Sithamparam Pillai had experience with detention.
He came to the UK in 2010, when he was 20, on a student visa after two stints in detention in Sri Lanka, resulting from the conflict between the government and the Tamil minority to which he belongs.
“It wasn’t my choice [to leave],” he said. “I was just released from detention in Sri Lanka, so I had to escape from the danger and the hell.”
In 2013, with the government still asking about his whereabouts, Pillai, who asked that his real name not be used for reasons of privacy, applied for asylum.
Pillai’s first asylum claim was turned down due to lack of evidence. While he prepared his second claim, he was ordered to sign into a Home Office location weekly to prove that he had not absconded.
In November 2013, he went to sign in and was asked to step into another room and answer some questions. Guards came and removed his coat and other personal effects.
“And then after half an hour, this one person came and she told me, ‘I’m sorry, we going to detain you, you don’t have any merits on your case,’” said Pillai. “I didn’t know what was happening, because I’d never heard about detention … I was shocked. I couldn’t imagine that it’s happening now—whatever happened back home is happening now.”
Immigration detention is mostly for migrants who the government believes may abscond while applying for permission to stay in the UK, or in preparation for deportation for an immigration offense.
Detention is not prison, although the detention facilities are surrounded by fences topped with razor wire. A border official can detain a migrant without a judge’s approval, and a migrant does not have to commit a crime to be held in detention.
Each year, the UK detains about 30,000 people, most for short periods of time—the great majority for less than 28 days. But Britain is the only country in Europe which has no upper limit on detention. Around 6 percent of detainees stay for over six months, while about 1 percent have been detained for a year or more.
The toll on those detained, however, can be severe.
“Just about everyone I’ve assessed is suffering from severe depression, severe anxiety, post-traumatic stress disorder, and in some cases they are suicidal,” said a clinical psychologist who provides expert witness for detainee’s bail hearings. (She asked that her name not be used for reasons of professional ethics.) “And their condition, normally, has been created by the conditions of detention.”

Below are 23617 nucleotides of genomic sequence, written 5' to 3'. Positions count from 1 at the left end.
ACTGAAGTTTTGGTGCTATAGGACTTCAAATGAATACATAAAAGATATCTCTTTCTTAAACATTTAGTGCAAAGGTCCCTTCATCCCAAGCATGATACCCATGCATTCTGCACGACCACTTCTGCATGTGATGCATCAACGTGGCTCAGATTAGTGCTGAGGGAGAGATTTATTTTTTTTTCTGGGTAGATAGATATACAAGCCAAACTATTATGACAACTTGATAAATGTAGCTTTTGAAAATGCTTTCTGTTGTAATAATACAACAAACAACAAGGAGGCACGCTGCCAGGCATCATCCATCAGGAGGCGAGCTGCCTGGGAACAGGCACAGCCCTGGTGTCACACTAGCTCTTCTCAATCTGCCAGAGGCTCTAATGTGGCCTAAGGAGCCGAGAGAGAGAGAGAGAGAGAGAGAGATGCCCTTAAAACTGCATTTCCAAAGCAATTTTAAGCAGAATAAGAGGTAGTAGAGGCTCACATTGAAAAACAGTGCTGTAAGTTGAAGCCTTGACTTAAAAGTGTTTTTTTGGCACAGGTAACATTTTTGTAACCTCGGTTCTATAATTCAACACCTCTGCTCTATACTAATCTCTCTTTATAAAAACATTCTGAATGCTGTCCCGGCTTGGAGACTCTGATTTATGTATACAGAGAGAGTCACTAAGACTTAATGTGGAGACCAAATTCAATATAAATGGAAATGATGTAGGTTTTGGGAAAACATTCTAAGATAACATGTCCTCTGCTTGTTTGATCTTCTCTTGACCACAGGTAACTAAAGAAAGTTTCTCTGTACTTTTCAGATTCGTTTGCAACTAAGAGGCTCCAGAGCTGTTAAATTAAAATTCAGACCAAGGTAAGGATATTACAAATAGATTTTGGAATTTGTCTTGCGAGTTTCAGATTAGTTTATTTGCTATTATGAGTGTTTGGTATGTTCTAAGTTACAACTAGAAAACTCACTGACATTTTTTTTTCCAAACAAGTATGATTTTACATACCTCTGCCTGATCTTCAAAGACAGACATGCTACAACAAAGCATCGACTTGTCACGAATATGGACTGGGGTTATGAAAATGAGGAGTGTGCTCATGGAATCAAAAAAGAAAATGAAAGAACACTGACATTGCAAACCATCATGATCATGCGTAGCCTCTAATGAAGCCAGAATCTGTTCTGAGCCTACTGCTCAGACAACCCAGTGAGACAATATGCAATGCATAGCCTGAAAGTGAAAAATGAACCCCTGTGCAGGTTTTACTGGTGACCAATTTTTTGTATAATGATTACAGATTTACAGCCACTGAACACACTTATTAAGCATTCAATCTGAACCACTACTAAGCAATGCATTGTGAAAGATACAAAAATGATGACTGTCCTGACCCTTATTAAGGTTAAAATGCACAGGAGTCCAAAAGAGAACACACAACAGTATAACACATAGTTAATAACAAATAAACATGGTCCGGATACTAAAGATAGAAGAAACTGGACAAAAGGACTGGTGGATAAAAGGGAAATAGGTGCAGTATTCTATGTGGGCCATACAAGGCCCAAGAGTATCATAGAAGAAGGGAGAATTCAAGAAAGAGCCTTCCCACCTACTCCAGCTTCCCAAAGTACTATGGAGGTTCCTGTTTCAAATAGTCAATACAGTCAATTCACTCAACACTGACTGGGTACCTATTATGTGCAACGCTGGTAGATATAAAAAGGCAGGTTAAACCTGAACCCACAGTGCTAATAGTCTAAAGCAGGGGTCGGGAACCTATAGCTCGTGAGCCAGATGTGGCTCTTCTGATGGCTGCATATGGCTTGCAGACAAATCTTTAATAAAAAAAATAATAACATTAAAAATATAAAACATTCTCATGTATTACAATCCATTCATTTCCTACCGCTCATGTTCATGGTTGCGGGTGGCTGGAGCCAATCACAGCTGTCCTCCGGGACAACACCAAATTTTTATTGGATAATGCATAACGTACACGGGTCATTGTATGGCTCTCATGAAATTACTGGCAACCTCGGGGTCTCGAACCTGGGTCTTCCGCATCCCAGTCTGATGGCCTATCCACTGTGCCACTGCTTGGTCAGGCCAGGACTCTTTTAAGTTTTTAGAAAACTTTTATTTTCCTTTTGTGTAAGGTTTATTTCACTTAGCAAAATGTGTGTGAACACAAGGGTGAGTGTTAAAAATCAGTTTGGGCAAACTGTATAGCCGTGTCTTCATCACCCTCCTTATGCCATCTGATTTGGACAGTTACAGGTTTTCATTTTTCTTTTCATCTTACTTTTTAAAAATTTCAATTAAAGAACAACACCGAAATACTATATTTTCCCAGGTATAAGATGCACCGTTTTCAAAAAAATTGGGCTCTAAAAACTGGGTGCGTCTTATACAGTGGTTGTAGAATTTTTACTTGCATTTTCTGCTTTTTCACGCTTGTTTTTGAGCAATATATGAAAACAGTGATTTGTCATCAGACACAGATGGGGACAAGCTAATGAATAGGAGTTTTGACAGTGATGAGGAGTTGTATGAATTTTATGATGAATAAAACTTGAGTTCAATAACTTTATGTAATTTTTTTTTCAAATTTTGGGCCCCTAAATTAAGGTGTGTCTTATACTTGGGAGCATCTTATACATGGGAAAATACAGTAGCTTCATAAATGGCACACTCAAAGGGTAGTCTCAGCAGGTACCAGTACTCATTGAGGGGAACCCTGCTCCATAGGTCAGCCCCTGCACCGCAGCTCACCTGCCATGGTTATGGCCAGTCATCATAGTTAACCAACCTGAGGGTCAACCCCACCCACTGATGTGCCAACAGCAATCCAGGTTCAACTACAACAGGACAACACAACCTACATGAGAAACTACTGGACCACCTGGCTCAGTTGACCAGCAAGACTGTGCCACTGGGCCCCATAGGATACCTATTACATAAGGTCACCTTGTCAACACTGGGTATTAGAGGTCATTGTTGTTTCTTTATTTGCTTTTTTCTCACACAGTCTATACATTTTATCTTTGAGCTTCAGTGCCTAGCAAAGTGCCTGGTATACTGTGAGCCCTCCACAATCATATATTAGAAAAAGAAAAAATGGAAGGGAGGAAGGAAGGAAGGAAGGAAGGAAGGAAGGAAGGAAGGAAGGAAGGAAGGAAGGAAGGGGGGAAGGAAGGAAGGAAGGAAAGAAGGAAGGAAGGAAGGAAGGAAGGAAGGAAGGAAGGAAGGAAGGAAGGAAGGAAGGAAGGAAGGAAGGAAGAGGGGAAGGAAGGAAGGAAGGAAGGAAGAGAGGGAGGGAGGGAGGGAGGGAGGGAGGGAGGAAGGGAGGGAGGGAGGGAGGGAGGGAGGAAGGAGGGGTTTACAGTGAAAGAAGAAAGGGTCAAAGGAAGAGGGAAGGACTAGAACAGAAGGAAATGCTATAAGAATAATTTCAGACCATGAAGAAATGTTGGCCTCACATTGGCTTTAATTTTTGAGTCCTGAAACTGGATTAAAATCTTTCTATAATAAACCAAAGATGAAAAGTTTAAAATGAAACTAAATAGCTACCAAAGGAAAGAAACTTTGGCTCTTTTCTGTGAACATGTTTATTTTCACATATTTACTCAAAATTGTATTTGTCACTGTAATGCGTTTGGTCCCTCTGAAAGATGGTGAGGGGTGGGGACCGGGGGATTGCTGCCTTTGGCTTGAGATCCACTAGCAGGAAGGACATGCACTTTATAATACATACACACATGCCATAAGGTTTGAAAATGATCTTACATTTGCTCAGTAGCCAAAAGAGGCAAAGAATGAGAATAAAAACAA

For Pillai, “it was hell.”
He lost weight, and his mental health began to deteriorate. At one point he received a letter on a Friday saying he would be deported on Monday. No one worked over the weekend.
That day, he went to the doctor’s office and began crying. The doctor had guards remove him to the isolation unit.
“I was in isolation detention—there’s the guard who was watching me,” said Pillai.
“Even if I go to the toilet he will watch me, how I am sitting, how I am doing that. And then I thought I could end my life, and I found the piece of cloth and I tried to end my life.”
The guard saw him and ran in, pulling Pillai’s hand behind his back, pushing him to the floor, and kneeling on his back. After that, he was moved to a room with another man, who would scream and cry at night.
Pillai’s solicitor, who took the case pro-bono, worked overnight to cancel his deportation and, after two and a half months in detention, got him released on bail. When he was released, Pillai had lost nearly 10 kilograms.
His second asylum claim is still being reviewed. In the meantime, he has been able to continue his education and volunteer helping other migrants.
Detention has recently sparked a nation-wide debate after a series of recommendations for the Home Office, the Shaw Review, was released in January 2016. This called for a “presumption against detention” for victims of rape, transsexuals, and those with PTSD or learning disabilities, as well as a total ban on the detention of pregnant women.
The House of Lords proposed an amendment to the Immigration Bill 2016-2015 to have judicial review after 28 days. They finally compromised with the House of Commons creating automatic bail hearings after four months.
The Home Secretary Theresa May has also announced a 72 hour limit on the detention of pregnant women, and this policy was passed as an amendment to the Immigration Bill.
When asked what advice he would give to the Home Office, Pillai answered instantly—“Stop detention.”